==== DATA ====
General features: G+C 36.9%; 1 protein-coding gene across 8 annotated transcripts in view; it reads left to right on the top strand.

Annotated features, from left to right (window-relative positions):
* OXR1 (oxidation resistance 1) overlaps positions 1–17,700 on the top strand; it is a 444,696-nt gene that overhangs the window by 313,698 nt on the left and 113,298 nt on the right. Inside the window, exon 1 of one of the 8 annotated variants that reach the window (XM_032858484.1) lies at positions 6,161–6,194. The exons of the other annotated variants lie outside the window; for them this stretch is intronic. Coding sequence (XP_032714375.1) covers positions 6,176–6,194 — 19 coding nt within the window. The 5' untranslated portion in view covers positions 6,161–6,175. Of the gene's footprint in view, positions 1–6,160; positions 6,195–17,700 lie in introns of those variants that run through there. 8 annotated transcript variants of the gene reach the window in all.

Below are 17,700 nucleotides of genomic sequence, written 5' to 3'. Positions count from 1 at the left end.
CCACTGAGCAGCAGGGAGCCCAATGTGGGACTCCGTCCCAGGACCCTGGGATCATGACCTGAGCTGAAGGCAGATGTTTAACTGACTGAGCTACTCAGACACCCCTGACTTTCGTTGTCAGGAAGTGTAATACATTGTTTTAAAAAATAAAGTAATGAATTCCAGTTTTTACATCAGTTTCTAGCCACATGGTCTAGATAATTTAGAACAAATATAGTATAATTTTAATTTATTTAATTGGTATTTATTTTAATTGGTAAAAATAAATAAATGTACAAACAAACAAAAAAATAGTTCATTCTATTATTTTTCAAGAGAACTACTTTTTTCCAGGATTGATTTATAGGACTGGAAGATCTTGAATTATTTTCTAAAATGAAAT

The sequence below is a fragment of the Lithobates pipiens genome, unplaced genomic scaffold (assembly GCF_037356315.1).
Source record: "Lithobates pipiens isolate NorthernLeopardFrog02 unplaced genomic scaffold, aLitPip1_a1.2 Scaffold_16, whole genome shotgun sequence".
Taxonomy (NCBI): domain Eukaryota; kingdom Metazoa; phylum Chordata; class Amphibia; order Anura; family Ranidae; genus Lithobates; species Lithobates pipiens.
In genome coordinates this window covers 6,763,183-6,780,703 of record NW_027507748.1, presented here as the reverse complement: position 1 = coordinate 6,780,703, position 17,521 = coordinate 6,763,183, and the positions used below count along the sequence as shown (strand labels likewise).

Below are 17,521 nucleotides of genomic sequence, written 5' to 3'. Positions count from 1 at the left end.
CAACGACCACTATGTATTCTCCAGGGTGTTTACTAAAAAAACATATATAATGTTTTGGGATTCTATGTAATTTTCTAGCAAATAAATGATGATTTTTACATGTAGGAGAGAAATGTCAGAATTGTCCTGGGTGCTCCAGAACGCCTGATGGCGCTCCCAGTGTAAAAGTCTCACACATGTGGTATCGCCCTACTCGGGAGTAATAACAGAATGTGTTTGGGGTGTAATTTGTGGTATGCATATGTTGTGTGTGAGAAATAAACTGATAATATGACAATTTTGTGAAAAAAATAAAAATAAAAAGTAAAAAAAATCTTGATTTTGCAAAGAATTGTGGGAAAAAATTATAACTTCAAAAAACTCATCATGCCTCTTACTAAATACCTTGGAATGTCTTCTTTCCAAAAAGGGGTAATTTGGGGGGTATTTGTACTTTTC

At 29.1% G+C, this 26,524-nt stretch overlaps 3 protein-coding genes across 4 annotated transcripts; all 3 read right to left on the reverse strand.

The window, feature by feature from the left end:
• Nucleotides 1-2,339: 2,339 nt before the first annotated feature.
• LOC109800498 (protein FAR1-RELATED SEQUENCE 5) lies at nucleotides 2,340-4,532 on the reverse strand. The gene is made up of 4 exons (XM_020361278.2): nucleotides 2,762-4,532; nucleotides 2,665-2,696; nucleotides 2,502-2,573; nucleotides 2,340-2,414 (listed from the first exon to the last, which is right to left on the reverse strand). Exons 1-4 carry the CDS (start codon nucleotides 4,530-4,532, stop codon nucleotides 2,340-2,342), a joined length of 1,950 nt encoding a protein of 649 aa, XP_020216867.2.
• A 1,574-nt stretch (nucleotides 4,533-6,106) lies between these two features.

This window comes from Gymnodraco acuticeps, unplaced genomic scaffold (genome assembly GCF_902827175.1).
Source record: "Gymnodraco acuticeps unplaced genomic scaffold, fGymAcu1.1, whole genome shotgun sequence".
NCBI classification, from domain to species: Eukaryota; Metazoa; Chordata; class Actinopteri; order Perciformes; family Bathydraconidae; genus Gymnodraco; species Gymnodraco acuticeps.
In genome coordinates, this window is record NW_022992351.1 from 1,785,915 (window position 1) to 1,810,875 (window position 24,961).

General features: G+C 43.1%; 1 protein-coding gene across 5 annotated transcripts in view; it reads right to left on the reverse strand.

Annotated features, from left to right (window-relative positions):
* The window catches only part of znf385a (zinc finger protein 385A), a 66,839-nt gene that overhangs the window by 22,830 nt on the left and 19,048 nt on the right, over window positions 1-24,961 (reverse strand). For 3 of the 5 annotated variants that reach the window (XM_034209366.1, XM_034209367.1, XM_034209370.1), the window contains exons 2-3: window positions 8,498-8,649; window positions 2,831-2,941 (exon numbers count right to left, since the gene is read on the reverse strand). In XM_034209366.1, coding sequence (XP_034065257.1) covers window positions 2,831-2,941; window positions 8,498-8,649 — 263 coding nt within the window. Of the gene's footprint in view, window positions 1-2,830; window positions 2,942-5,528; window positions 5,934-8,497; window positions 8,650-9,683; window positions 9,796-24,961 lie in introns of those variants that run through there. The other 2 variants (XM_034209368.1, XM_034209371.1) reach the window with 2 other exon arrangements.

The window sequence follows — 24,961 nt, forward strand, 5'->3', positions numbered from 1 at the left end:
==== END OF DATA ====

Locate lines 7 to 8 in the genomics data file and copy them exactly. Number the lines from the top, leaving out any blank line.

Source record: "Lithobates pipiens isolate NorthernLeopardFrog02 unplaced genomic scaffold, aLitPip1_a1.2 Scaffold_16, whole genome shotgun sequence".
Taxonomy (NCBI): domain Eukaryota; kingdom Metazoa; phylum Chordata; class Amphibia; order Anura; family Ranidae; genus Lithobates; species Lithobates pipiens.